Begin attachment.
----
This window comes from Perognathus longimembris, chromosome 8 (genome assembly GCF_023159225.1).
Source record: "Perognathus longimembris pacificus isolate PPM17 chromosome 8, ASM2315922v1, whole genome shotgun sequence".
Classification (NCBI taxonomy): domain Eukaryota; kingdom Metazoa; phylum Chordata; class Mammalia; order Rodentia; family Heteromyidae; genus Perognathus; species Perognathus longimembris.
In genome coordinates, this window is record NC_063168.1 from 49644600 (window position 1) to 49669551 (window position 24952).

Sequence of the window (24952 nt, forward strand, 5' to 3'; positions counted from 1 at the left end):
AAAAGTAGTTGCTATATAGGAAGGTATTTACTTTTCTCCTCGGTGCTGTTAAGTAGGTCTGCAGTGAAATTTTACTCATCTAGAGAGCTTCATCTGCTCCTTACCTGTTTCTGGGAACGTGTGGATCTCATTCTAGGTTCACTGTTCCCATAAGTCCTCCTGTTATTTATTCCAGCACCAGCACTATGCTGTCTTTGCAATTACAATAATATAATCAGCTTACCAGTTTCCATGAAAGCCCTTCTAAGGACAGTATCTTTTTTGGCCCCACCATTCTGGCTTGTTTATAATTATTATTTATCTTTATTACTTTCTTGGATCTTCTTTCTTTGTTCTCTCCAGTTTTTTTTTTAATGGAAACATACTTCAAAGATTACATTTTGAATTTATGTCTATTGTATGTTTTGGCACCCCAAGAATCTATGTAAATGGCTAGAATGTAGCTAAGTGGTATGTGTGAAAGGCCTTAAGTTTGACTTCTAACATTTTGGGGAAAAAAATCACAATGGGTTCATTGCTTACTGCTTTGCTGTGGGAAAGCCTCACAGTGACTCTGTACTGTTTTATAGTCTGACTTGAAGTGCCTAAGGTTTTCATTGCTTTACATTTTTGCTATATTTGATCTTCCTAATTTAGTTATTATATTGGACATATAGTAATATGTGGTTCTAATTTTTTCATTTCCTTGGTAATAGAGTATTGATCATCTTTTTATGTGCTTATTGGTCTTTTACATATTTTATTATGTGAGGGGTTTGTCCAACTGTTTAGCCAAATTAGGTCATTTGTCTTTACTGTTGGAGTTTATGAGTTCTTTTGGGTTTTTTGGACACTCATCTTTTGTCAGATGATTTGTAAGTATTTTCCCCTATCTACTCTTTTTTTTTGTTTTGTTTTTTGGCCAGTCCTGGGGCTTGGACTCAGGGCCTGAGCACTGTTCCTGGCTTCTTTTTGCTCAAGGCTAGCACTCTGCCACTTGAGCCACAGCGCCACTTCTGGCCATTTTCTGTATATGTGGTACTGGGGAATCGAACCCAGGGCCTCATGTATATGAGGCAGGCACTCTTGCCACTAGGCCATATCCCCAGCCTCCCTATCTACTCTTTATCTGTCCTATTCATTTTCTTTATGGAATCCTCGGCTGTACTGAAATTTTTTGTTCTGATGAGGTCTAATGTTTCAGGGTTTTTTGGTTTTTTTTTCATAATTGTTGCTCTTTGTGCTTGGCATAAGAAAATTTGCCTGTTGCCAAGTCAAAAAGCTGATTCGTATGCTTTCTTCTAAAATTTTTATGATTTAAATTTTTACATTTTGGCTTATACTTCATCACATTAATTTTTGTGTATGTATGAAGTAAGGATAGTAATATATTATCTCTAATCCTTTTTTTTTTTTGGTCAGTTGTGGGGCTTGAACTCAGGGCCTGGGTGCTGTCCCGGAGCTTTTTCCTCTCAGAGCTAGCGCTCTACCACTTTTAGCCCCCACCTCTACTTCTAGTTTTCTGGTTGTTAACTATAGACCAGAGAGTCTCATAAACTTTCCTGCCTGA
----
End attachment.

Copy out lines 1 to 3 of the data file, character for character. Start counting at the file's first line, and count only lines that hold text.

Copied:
This window comes from Perognathus longimembris, chromosome 8 (genome assembly GCF_023159225.1).
Source record: "Perognathus longimembris pacificus isolate PPM17 chromosome 8, ASM2315922v1, whole genome shotgun sequence".
Classification (NCBI taxonomy): domain Eukaryota; kingdom Metazoa; phylum Chordata; class Mammalia; order Rodentia; family Heteromyidae; genus Perognathus; species Perognathus longimembris.